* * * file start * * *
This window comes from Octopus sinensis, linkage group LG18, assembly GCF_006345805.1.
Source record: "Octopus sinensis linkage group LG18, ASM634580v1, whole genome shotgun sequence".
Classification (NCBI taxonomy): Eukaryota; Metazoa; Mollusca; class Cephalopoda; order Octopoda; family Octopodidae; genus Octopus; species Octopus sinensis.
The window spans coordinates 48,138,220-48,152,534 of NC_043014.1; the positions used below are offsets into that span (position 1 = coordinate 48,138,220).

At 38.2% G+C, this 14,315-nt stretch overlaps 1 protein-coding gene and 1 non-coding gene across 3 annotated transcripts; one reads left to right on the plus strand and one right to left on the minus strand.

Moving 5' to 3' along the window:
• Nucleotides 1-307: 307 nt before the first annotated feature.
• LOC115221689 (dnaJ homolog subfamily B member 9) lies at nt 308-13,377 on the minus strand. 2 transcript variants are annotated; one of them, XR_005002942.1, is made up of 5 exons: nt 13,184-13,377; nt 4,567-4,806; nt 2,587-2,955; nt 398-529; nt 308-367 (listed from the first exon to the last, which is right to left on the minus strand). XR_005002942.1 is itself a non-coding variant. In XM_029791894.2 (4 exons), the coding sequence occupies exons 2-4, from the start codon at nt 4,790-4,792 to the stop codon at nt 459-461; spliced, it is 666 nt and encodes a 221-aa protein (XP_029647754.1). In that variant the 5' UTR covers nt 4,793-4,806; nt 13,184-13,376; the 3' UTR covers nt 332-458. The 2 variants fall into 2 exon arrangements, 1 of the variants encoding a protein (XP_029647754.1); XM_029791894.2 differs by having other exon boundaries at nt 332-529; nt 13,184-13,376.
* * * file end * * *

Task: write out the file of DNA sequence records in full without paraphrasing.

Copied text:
This window comes from Octopus sinensis, linkage group LG18, assembly GCF_006345805.1.
Source record: "Octopus sinensis linkage group LG18, ASM634580v1, whole genome shotgun sequence".
Classification (NCBI taxonomy): Eukaryota; Metazoa; Mollusca; class Cephalopoda; order Octopoda; family Octopodidae; genus Octopus; species Octopus sinensis.
The window spans coordinates 48,138,220-48,152,534 of NC_043014.1; the positions used below are offsets into that span (position 1 = coordinate 48,138,220).

At 38.2% G+C, this 14,315-nt stretch overlaps 1 protein-coding gene and 1 non-coding gene across 3 annotated transcripts; one reads left to right on the plus strand and one right to left on the minus strand.

Moving 5' to 3' along the window:
• Nucleotides 1-307: 307 nt before the first annotated feature.
• LOC115221689 (dnaJ homolog subfamily B member 9) lies at nt 308-13,377 on the minus strand. 2 transcript variants are annotated; one of them, XR_005002942.1, is made up of 5 exons: nt 13,184-13,377; nt 4,567-4,806; nt 2,587-2,955; nt 398-529; nt 308-367 (listed from the first exon to the last, which is right to left on the minus strand). XR_005002942.1 is itself a non-coding variant. In XM_029791894.2 (4 exons), the coding sequence occupies exons 2-4, from the start codon at nt 4,790-4,792 to the stop codon at nt 459-461; spliced, it is 666 nt and encodes a 221-aa protein (XP_029647754.1). In that variant the 5' UTR covers nt 4,793-4,806; nt 13,184-13,376; the 3' UTR covers nt 332-458. The 2 variants fall into 2 exon arrangements, 1 of the variants encoding a protein (XP_029647754.1); XM_029791894.2 differs by having other exon boundaries at nt 332-529; nt 13,184-13,376.